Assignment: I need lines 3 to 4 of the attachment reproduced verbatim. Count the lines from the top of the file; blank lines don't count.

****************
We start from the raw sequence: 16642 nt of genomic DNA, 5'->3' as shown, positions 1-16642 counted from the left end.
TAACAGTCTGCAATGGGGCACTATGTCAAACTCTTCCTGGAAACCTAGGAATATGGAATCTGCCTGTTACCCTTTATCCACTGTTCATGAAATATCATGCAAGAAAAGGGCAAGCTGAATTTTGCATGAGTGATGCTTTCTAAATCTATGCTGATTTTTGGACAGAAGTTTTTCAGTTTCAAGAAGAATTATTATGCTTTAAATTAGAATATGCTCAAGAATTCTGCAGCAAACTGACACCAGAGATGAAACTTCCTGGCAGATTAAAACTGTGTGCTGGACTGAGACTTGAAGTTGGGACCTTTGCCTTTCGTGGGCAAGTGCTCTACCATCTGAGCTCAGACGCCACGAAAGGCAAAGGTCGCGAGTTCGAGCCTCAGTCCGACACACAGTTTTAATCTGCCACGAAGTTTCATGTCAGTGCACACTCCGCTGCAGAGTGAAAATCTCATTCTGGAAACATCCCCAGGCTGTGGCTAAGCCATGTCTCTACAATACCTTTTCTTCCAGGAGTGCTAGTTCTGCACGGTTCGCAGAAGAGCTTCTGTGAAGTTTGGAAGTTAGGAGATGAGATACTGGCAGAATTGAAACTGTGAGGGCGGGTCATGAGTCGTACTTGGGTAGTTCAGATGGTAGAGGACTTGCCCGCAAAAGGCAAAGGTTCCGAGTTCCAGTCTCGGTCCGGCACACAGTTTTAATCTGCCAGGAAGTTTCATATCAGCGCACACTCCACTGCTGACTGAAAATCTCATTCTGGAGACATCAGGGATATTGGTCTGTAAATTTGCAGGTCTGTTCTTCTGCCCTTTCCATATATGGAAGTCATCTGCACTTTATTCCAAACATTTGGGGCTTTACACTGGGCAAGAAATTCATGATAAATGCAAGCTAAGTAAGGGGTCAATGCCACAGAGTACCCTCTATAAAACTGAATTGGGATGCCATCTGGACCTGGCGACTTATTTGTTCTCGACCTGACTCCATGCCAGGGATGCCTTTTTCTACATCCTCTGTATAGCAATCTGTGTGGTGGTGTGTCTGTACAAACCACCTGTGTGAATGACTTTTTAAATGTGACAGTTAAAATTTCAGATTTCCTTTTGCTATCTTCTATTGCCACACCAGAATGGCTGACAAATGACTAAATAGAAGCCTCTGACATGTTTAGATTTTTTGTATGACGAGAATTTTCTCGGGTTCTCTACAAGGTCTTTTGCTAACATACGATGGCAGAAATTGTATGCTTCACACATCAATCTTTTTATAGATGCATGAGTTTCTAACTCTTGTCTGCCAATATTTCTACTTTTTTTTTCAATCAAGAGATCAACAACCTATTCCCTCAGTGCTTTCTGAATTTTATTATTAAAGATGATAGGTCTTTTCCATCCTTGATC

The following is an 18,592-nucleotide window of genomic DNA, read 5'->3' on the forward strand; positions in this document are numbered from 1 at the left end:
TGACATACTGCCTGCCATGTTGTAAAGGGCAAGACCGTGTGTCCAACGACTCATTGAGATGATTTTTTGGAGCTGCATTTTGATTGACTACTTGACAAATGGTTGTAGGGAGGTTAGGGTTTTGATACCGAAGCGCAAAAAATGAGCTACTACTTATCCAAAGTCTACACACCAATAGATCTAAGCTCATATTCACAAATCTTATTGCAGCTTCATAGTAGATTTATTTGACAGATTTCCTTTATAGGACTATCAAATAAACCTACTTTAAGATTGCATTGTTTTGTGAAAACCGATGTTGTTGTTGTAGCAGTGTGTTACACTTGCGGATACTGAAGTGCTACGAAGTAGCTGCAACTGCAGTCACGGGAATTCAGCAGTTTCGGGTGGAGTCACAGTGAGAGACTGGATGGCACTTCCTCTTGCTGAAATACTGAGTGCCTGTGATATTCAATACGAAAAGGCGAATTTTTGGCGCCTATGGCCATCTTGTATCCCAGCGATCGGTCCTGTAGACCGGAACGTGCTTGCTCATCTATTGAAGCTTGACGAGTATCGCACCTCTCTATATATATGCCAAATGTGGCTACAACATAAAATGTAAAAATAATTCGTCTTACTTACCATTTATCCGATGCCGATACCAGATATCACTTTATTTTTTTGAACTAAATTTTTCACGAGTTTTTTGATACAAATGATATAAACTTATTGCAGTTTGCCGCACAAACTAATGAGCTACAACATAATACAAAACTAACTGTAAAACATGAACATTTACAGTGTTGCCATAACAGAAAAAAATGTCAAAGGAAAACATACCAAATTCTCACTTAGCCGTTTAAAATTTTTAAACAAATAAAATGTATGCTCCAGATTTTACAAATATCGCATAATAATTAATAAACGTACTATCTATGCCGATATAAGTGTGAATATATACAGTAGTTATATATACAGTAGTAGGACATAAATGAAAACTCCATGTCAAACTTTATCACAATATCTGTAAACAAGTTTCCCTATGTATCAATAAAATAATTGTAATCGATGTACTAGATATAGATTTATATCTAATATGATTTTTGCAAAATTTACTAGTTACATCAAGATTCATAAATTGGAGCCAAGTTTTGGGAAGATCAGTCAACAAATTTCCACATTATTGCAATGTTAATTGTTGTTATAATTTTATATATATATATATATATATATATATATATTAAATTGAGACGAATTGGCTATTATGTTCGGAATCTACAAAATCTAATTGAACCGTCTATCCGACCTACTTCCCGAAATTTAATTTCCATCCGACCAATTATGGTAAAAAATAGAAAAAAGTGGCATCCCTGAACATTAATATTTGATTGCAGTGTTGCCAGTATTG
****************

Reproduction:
The following is an 18,592-nucleotide window of genomic DNA, read 5'->3' on the forward strand; positions in this document are numbered from 1 at the left end:
TGACATACTGCCTGCCATGTTGTAAAGGGCAAGACCGTGTGTCCAACGACTCATTGAGATGATTTTTTGGAGCTGCATTTTGATTGACTACTTGACAAATGGTTGTAGGGAGGTTAGGGTTTTGATACCGAAGCGCAAAAAATGAGCTACTACTTATCCAAAGTCTACACACCAATAGATCTAAGCTCATATTCACAAATCTTATTGCAGCTTCATAGTAGATTTATTTGACAGATTTCCTTTATAGGACTATCAAATAAACCTACTTTAAGATTGCATTGTTTTGTGAAAACCGATGTTGTTGTTGTAGCAGTGTGTTACACTTGCGGATACTGAAGTGCTACGAAGTAGCTGCAACTGCAGTCACGGGAATTCAGCAGTTTCGGGTGGAGTCACAGTGAGAGACTGGATGGCACTTCCTCTTGCTGAAATACTGAGTGCCTGTGATATTCAATACGAAAAGGCGAATTTTTGGCGCCTATGGCCATCTTGTATCCCAGCGATCGGTCCTGTAGACCGGAACGTGCTTGCTCATCTATTGAAGCTTGACGAGTATCGCACCTCTCTATATATATGCCAAATGTGGCTACAACATAAAATGTAAAAATAATTCGTCTTACTTACCATTTATCCGATGCCGATACCAGATATCACTTTATTTTTTTGAACTAAATTTTTCACGAGTTTTTTGATACAAATGATATAAACTTATTGCAGTTTGCCGCACAAACTAATGAGCTACAACATAATACAAAACTAACTGTAAAACATGAACATTTACAGTGTTGCCATAACAGAAAAAAATGTCAAAGGAAAACATACCAAATTCTCACTTAGCCGTTTAAAATTTTTAAACAAATAAAATGTATGCTCCAGATTTTACAAATATCGCATAATAATTAATAAACGTACTATCTATGCCGATATAAGTGTGAATATATACAGTAGTTATATATACAGTAGTAGGACATAAATGAAAACTCCATGTCAAACTTTATCACAATATCTGTAAACAAGTTTCCCTATGTATCAATAAAATAATTGTAATCGATGTACTAGATATAGATTTATATCTAATATGATTTTTGCAAAATTTACTAGTTACATCAAGATTCATAAATTGGAGCCAAGTTTTGGGAAGATCAGTCAACAAATTTCCACATTATTGCAATGTTAATTGTTGTTATAATTTTATATATATATATATATATATATATATATATTAAATTGAGACGAATTGGCTATTATGTTCGGAATCTACAAAATCTAATTGAACCGTCTATCCGACCTACTTCCCGAAATTTAATTTCCATCCGACCAATTATGGTAAAAAATAGAAAAAAGTGGCATCCCTGAACATTAATATTTGATTGCAGTGTTGCCAGTATTG